Chin Wag At the Slaughterhouse: Interview with Kenneth WishniaRichardGodwin.net
June 10th, 2015
Kenneth Wishnia is the author of numerous highly acclaimed novels, among them 23 Shades of Black. His work is imbued with the hybrid knowledge of Noir. An articulate narrator, he is at once both ancient and modern. Kenneth met me at The Slaughterhouse, where we talked about identity and his fictions.
To what extent is identity important in your fictions?
Identity is tremendously important in my work. My protagonists are almost always marginalized outsiders, members of ethnic and/or religious minorities, or hanging by a thread economically. Some of this likely stems from the ancient tribal prophetic drive to “give voice to the voiceless,” a tradition going back to one of the earliest people’s prophet, Amos, an 8th century BCE “sheepbreeder from Tekoa” who is called upon by God to take on those “who defraud the poor, who rob the needy” (4:1).
Some of it is a reaction against a certain kind of contemporary “thriller” protagonist. You know the type—she or he is always a junior partner in some high-powered law firm who’s desperately trying to make senior partner; an intrepid investigative journalist or police detective whose job is in jeopardy; or a mid-level military or special agent, something like that. I think the idea behind such protagonists is that middle class readers will identify with them more than with a working class protagonist, especially since, in U.S. culture anyway, such professionals are seen as having more at stake, as having something to lose. As if working people don’t risk losing everything they’ve got if they dare to step out of line or miss a day of work.
In fact, I’ve found that once people reach a certain level of professional and economic stability, they are often far less likely to rock the boat, while those who have a much smaller stake in the economic system are often the ones who are willing to risk their livelihoods to take on the big bad guys.
Do you think there is a sub-genre of Noir that may be identified as the Noir of alienation, particularly when applied to the Jewish experience?
The theme of Jewish alienation goes back at least as far as the patriarchal era of the Middle Bronze Age (circa 1900 BCE) when God tells Abraham to leave his home city of Ur in southern Mesopotamia, with the warning: “Know well that your offspring shall be strangers in a land not theirs” (Genesis 15:13). Even the word Hebrews conveys our wandering nomadic origins: the root letters of this ancient tribal name, e-b-r, can be found in the words ebra and ever, which mean cross over and other side, respectively. In other words, the Hebrews have been transgressive border crossers since way back.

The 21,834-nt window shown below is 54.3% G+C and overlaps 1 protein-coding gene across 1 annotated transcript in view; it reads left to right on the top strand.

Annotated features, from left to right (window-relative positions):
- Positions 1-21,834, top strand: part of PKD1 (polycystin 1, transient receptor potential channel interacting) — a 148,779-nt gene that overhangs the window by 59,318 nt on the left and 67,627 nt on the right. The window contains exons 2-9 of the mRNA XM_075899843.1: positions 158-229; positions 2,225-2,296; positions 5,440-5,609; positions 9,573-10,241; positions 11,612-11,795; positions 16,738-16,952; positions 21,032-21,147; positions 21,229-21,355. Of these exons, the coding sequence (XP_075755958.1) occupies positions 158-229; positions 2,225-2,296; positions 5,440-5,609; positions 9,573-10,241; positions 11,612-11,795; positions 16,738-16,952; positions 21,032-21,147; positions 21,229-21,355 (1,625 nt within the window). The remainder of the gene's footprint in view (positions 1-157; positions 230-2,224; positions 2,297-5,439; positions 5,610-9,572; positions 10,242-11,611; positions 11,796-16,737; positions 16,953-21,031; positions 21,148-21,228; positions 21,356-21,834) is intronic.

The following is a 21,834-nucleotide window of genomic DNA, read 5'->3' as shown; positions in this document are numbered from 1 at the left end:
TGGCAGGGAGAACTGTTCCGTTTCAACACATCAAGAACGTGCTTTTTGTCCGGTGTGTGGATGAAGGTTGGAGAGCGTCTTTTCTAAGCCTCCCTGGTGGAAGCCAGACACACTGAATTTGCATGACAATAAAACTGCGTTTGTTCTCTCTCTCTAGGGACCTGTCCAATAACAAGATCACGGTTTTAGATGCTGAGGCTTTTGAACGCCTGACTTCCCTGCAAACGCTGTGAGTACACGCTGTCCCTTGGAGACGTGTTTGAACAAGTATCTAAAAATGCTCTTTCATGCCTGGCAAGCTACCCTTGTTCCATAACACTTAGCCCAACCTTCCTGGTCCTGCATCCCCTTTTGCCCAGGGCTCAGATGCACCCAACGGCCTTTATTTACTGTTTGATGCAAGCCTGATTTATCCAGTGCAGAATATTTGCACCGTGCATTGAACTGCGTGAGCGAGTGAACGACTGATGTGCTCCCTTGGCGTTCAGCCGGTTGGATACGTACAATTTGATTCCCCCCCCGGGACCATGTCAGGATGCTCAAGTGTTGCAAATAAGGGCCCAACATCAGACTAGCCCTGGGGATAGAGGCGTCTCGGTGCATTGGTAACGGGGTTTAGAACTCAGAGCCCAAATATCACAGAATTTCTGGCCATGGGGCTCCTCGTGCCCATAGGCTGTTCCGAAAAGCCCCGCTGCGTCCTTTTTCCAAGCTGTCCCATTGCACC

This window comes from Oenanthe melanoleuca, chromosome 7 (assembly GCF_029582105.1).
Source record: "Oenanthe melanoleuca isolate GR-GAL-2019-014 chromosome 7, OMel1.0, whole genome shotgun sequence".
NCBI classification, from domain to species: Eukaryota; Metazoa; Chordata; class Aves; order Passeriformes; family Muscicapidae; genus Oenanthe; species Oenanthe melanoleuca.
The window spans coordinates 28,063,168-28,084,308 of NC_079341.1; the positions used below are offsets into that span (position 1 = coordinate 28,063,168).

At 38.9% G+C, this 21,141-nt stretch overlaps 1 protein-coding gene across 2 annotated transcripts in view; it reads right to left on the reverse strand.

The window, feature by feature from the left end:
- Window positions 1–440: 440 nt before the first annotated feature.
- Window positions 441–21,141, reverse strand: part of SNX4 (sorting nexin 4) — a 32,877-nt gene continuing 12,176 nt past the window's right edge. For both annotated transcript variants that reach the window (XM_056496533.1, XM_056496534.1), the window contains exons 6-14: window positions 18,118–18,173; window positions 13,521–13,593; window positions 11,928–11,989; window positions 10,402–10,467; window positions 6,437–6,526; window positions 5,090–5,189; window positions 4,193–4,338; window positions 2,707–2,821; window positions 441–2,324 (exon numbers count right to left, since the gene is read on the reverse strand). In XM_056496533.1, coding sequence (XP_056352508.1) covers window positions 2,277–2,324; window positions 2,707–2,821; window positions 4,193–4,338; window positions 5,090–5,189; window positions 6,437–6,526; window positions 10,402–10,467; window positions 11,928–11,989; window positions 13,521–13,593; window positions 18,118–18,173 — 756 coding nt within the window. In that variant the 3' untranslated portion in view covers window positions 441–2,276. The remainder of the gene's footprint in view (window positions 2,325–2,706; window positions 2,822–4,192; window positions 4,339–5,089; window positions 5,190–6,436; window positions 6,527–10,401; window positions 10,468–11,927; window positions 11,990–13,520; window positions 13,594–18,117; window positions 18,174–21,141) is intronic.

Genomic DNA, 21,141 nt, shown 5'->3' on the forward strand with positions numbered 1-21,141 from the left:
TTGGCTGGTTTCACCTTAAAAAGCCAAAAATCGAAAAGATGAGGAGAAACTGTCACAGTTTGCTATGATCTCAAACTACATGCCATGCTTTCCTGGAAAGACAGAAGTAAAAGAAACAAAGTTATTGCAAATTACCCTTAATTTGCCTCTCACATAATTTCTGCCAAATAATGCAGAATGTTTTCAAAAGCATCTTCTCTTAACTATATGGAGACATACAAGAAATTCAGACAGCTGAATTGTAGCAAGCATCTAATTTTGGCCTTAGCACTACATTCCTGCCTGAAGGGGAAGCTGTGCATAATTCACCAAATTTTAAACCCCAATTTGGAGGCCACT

This legacy has bred prejudices and superstitions that have followed us into the modern era:
Think of all those absurd conspiracy theories about the Jewish plot to take over global media and finances, which along with other hate-filled stereotypes contributed to the deadly assaults on the Holocaust Museum in Washington, DC (where the victim was an African-American security guard) and the recent attacks on Jews, police and representatives of free speech in Paris and Denmark.
That’s some pretty dark stuff.
It’s no accident that so many of the directors and screenwriters who explored the dark side of the American experience in the classic films noir of the 1940s-50s (many of whom were blacklisted as a result) were Jewish émigrés from Fascist Europe. But many of them were the U.S.-born children of immigrants, whose experiences clearly parallel those of the contributors to Jewish Noir, the anthology I am currently editing for PM Press (pub date: Oct. 1, 2015), who have endured more subtle forms of discrimination, exclusion, identity and/or uniquely Jewish moral crises.
I’ll close with a (generalized, oversimplified) statement about the (simplistic, triumphalist) Christian view of the world–e.g., the Hebrew God is distant and terrifying, while Jesus loves you–and especially the idea that, for Christians, if you follow the right path, everything will turn out great for you, whereas in Judaism, you can follow the right path and still get fucked (cf. Job). THAT’S noir.
How do you convey this in your novel 23 Shades of Black?
￼It’s central to the main character’s experience. The novel takes place in New York City in the early 1980s, when my character, Ecuadorian-American female detective Filomena Buscarsela, would have been one of the first Latinas on the NYPD. So not only is she a woman in a man’s world, she’s a woman of color in a white man’s world. And they put her through hell for it, which makes it very difficult for her to live up to the ideals she has set for herself.
She’s also something of an outcast within her own “community” as well: immigrants from Ecuador were still a very small group at the time, and she’s also a cop, so she is not fully accepted by the Latino community, either, which makes her a minority within a minority. (This phrase also describes the protagonist of my Jewish-themed historical novel, The Fifth Servant, and my current novel-in-progress, so it’s clearly a motif that I revisit again and again.)